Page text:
The cabinet of the federal government of Somalia approved Thursday a $216 million budget for 2016.
Finance minister Mohamed Adan Fargeti told a Cabinet meeting that his ministry expected to generate 64 per cent of the budget from local revenues. The rest was envisaged to come from foreign donors.
"The ministry of finance will strive to make as much revenue as possible,” Mr Fargeti told fellow ministers at the meeting chaired by Prime Minister Omar Abdirashid Sharmarke.
“If the revenue exceeds our expectations, the ministry will review the budget and adjust accordingly to increase disbursements to the ministries.”
The minister pledged transparency in the process, saying: "The more transparent our budget is, the better Somalia’s chances of getting debt relief from the international donors [will be]."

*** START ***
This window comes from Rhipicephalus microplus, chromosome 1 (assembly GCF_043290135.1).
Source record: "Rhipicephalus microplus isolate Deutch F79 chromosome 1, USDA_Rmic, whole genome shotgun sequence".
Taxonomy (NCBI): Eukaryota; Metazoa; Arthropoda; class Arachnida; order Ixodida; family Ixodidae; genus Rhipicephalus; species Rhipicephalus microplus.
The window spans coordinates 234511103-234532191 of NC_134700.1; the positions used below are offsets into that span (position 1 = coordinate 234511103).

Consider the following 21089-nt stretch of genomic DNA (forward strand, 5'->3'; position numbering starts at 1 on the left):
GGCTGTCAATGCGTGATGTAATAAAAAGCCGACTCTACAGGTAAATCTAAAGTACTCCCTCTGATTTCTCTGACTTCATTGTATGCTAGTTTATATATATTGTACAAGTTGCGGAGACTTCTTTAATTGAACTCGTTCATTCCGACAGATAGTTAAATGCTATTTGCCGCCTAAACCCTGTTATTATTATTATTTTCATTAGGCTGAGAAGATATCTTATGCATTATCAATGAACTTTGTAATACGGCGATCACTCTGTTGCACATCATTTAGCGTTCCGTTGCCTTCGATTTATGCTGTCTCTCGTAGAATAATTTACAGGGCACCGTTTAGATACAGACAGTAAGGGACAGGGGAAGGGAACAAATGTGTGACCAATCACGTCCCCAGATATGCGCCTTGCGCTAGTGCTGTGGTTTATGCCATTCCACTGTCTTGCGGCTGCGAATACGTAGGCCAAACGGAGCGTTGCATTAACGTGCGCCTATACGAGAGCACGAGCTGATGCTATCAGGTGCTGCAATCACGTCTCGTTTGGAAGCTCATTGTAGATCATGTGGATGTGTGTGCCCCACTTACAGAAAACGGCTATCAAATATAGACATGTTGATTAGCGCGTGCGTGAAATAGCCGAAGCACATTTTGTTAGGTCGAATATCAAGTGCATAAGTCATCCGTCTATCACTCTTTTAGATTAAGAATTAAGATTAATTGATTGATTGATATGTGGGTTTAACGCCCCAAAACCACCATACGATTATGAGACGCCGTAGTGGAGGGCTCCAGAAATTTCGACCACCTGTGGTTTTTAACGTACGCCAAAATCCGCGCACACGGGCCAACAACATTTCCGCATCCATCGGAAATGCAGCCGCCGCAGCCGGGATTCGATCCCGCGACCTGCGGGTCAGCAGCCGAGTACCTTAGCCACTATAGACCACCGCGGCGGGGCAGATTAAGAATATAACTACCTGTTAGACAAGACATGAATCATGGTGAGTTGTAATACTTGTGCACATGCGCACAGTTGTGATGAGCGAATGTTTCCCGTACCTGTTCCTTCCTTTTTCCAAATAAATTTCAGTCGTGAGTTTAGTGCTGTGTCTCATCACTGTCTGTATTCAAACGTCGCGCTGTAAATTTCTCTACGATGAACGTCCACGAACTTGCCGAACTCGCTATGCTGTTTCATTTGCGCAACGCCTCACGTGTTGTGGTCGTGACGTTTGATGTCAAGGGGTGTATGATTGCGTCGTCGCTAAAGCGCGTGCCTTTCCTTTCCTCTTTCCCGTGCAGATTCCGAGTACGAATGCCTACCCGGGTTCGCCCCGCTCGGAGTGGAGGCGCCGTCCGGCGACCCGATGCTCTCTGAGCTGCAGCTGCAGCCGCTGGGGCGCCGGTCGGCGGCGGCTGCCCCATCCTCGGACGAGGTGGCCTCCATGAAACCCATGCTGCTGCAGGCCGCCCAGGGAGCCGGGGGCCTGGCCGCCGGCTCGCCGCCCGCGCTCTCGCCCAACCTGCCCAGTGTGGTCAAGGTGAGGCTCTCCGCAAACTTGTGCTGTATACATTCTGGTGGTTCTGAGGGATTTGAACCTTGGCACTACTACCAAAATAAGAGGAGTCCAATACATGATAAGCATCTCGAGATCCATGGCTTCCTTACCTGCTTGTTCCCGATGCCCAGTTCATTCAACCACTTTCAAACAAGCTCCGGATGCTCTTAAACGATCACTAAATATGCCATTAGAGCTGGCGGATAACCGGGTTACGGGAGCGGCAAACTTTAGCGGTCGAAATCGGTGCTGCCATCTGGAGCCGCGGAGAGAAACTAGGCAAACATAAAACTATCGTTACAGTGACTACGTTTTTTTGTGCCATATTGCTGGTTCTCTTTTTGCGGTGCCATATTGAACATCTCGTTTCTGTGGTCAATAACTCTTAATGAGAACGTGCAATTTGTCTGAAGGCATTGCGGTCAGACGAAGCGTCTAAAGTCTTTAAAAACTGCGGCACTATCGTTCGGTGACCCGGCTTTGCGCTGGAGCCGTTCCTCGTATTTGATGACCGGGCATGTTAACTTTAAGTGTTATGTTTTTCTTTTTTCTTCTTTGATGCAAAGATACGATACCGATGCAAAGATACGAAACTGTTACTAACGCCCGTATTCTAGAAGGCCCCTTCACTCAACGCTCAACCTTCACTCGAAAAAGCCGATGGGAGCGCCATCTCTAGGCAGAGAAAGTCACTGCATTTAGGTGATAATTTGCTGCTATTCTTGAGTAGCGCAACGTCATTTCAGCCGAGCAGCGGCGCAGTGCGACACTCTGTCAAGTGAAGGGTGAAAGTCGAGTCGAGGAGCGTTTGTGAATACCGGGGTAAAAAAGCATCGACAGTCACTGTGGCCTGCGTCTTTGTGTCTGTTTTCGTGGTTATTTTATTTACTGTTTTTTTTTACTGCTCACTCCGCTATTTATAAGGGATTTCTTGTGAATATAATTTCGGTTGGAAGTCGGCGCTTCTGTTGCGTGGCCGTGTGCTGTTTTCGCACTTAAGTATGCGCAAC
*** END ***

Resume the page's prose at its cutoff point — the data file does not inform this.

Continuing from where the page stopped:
After decades of civil war and lawlessness, tax collection in Somalia is still at a rudimentary stage. However, the $216 million budget will only be applicable if it is approved by the federal parliament.
Since the collapse of the central government in Somalia in January 1991, the budgets of the regional authorities such as Somaliland, Puntland, and the more recently formed states of Jubaland, Southwest and Galmudug, have been separate from the federal government's.
Efforts to amalgamate the various budgets and tax systems have not generated harmony.